Whilst travelling through cultivated areas we had been forced to use many makeshift campsites; however Tseram, 3700m., was the first of many idyllic grassy locations we came upon over the remainder of the trip. The trail between Tseram and our top camp at Rhamze, 4560m, was a sheer delight as the mountains ahead rose in stature with every step we took. Tiny stone monuments and glacial lakes provided foreground for photography of the surrounding peaks, the most stunning of which was Rathong, 6678m, whose form was so reminiscent of the Khumbu giant Pumori.
Throughout our ascent of the Yalung valley the main summit of Kangchenjunga had remained hidden behind enclosing ridges. To get a close view of the main peak it was necessary to walk beyond Rhamze, along the lateral moraine of the glacier to Oktong, the location known as Glacier Camp on the 1955 expedition. We decided not to subject our porters to a cold night further up the glacier and left them to enjoy the benefits of a smokey yak dung fire and mugfulls of rakshi in a stone hut at Rhamze.
Our day’s excursion provided an unobstructed view of Kangchenjunga, its south face, and the satellites of Yalung Kang (Kangchenjunga West), 8505m, Kambachen, 7903m, and Kangchenjunga South, 8491m. On one flank of the glacier were giant ridges descending from Jannu, on the other, a wall of ice supporting the peaks of Talung, 7349m, Kabru, 7353m, and Kabru Dome, 6600m.
We stopped beside a small stone shrine on the lateral moraine. Following the example of our Sirdar Sonam Chotter and Sherpa Ang Nima who lit a small juniper fire, we gave thanks for the success of our trip and left small offerings of money and food. It was a moving ceremony but on our return to Rhamze our thoughts soon turned to the task ahead, the crossing of the Lapsang La pass.
The Lapsang La
The Yalung and Kangchenjunga valley systems are separated by a long ridge which runs south west from Jannu for some twenty miles. To link the two valleys without returning to their confluence at Hellok it is necessary to make one of two pass crossings, the Mirgin-Sinion La or the higher Lapsang La. We chose the more challenging 5350m. Lapsang La, but did so with only limited information about its height and of the terrain we were likely to encounter.
We moved camp to a grassy hollow at the foot of the steepening pass and spent the late afternoon watching the sunset. From our elevated position we looked over the glacier and marvelled at the mysterious interplay between great banks of cloud and sun drenched peaks. Dawn was equally impressive and our situation benefited from the early arrival of the sun’s warming rays.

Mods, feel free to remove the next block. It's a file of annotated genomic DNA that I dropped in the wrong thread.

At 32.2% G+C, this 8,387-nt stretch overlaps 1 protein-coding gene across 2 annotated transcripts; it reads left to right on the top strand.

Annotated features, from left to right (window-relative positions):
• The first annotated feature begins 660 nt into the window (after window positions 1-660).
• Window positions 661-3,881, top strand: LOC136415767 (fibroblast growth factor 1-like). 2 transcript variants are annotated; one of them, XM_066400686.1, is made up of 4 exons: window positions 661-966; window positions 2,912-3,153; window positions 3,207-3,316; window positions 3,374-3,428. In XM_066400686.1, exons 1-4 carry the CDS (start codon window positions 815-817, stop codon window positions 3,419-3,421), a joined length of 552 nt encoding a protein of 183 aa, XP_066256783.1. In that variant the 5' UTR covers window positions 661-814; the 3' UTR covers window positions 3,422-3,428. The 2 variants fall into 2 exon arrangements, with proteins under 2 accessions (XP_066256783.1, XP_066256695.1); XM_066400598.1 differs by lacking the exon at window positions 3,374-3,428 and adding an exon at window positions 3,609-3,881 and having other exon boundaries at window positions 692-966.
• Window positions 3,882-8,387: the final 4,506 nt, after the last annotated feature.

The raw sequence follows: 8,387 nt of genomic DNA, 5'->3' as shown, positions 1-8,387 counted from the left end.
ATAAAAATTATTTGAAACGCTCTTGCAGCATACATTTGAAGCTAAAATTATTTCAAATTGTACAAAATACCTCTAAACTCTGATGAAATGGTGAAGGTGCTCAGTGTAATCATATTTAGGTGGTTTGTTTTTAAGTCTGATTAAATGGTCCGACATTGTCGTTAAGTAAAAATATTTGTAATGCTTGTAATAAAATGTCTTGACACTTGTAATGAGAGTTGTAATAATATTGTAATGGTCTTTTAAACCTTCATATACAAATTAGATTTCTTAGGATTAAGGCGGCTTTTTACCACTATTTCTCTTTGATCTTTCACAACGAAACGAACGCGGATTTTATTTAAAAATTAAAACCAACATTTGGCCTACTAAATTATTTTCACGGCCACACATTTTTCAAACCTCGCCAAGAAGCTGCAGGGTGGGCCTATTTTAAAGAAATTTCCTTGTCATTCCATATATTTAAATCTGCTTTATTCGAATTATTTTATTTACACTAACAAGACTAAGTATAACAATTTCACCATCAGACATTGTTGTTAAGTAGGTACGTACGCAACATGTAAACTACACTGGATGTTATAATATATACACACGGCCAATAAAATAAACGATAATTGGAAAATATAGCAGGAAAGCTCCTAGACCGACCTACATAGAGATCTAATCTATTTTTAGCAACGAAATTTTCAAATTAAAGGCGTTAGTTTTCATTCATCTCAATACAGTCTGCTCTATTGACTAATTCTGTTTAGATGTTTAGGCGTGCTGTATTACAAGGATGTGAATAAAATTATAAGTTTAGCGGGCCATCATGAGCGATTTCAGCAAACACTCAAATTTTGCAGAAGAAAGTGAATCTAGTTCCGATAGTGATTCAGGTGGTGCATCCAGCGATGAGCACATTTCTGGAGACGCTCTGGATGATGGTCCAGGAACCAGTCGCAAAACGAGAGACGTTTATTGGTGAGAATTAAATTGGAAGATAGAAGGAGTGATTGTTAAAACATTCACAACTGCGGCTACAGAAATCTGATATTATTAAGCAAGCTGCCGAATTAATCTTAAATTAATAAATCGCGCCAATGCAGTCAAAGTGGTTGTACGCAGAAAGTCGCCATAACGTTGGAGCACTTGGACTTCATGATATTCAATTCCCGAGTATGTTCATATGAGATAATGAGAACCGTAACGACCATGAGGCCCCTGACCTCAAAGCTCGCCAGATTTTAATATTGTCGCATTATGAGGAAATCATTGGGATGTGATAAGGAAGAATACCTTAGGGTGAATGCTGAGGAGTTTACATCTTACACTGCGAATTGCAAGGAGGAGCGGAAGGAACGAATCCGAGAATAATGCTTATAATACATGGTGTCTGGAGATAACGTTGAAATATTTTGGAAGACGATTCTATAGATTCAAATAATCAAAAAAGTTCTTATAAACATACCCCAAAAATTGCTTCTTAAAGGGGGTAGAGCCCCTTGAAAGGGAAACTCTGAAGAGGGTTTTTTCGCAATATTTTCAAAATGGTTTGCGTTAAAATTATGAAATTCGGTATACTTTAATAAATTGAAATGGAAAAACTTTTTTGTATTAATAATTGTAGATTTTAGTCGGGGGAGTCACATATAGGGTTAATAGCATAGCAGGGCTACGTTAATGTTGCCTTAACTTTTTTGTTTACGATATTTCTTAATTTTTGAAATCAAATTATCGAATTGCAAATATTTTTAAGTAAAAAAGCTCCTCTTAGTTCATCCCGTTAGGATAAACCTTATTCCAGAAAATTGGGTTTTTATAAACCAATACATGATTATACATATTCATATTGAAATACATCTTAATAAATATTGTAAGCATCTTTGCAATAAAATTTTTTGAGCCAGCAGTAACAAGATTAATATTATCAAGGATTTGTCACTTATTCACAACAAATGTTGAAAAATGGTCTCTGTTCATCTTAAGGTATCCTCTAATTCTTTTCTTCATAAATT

We left camp in confident mood, feeling fit, well acclimatised and in the belief that it would not take long to reach the pass. The reality turned out to be different as we struggled for nearly four hours to complete the one thousand metre climb. The going was never technically difficult, but the entire ascent was over glacial debris comprised of sand, scree and sharp angular blocks of varying size and stability.
The view from the summit of the pass was disappointing. The mountains to the east remained clear, but the clouds enveloping Everest and Makalu to the west heralded a change in the weather. We hurried off down, initially across easy angled snowfields that provided temporary relief, but then back onto the interminable moraine. Three hours later we reached camp, located on a soft grassy bank at Lumba Sumba Kharka; the sherpas and porters, bless them, had camp ready and greeted us with mugfulls of hot sweet tea.
The next morning it was snowing and the cloud that covered the surrounding peaks denied us our planned close and dramatic view of Jannu from the Yamatari Glacier. However, our consolation was a short and easy walk through pine and rhododendron forests to meet the main valley at Ghunsa. The inhabitants of Ghunsa are of Tibetan origin, and the cattle grazing in the open fields, the mani walls, chortens and the small monastery were once again reminiscent of the Khumbu.